Vendor cybercrime report in the hot seat again

Symantec's Norton group released a new cybercrime study this week that found the average cost of online crime per victim declined during the past year. However, while down, at $110 billion a year that's still a very big global business.

The credibility of studies commissioned by security vendors has been strained of late. While nobody disputes that the cost of cybercrime is well into the billions, a number of critics have charged that such surveys inflate the numbers to scare more people into buying security software.

McAfee has recently estimated the annual cost of cybercrime worldwide at $1 trillion; Symantec has estimated the annual cost of intellectual property theft in the U.S. at $250 billion.

Computer scientists Dinei Florencio and Cormac Herley, of Microsoft Research, authors of a recent paper titled "Sex, Lies and Cyber-crime Surveys," wrote: "Our assessment of the quality of cybercrime surveys is harsh: they are so compromised and biased that no faith whatever can be placed in their findings."

Norton based its latest report (PDF file) on an online survey of more than 13,000 adults aged 18-65 in 24 countries. It found the average cost per victim of cybercrime was $197. In the U.S., however, it was $290.

"In the past twelve months, an estimated 556 million adults globally experienced cybercrime, more than the entire population of the European Union. This figure represents 46% of online adults who have been victims of cybercrime in the past twelve months, on par with the findings from 2011 (45%)," Symantec said in a press release. Norton extrapolated 71 million cybercrime victims in the U.S., with damages of $21 billion.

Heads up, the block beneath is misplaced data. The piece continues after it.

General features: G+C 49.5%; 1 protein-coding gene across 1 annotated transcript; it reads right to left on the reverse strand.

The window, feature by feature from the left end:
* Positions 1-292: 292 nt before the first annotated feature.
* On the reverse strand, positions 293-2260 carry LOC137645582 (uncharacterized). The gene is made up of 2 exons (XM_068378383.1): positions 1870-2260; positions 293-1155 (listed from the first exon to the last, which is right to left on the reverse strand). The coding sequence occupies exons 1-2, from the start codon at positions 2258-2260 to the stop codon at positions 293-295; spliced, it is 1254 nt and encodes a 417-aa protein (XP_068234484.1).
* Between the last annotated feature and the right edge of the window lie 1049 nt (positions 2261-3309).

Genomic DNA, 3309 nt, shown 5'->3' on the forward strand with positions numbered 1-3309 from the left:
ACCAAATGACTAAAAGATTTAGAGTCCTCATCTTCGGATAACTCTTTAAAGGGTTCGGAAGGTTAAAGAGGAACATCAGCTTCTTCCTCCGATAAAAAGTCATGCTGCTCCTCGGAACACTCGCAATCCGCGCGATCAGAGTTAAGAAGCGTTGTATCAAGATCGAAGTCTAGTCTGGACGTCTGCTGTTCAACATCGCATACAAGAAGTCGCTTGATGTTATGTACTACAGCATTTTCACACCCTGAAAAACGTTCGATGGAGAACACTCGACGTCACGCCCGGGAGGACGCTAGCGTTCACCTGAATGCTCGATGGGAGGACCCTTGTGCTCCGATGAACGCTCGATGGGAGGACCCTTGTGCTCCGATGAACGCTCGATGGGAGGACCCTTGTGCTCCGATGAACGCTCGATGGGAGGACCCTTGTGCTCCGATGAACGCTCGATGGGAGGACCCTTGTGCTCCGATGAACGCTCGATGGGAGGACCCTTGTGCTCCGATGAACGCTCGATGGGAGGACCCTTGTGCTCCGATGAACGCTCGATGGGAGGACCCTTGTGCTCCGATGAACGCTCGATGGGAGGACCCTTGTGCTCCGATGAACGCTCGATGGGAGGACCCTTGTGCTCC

Norton, which has hired the market research firm StrategyOne for the past three years to conduct the study, is seeking to preempt any skepticism.

The company acknowledged in a statement that consumer surveys are not subject to peer review, but said that in addition to review by StrategyOne and Norton's own internal experts, it also turned the report over to Jonah Berger, Assistant Professor of Marketing at the University of Pennsylvania's Wharton School, who said, "The standards and best practices for market research were followed and meet the established guidelines of market research."

Andrew Jaquith, CTO of Perimeter E-Security, is not convinced. He called the U.S. loss figures "preposterous." Last year the Federal Trade Commission (FTC) aggregated "more than 1.8m complaints about identify theft, fraud and other types of complaints from a wide variety of law enforcement -- 15% of these were identity theft complaints, and 55% were fraud related. The fraud costs to consumers were reported to be about $1.5 billion. That's less than one-tenth of Norton's $20 billion figure," he said.

[In depth: A few good information security metrics]

Jaquith also said that the FTC found 280,000 cases of bona fide identify theft. "Even if you assume that every one of these were 'cybercrime related,' that's also just 2% of the 71 million victims figure that Norton cited," he said, "which suggests the number might be as much as 50 times too high."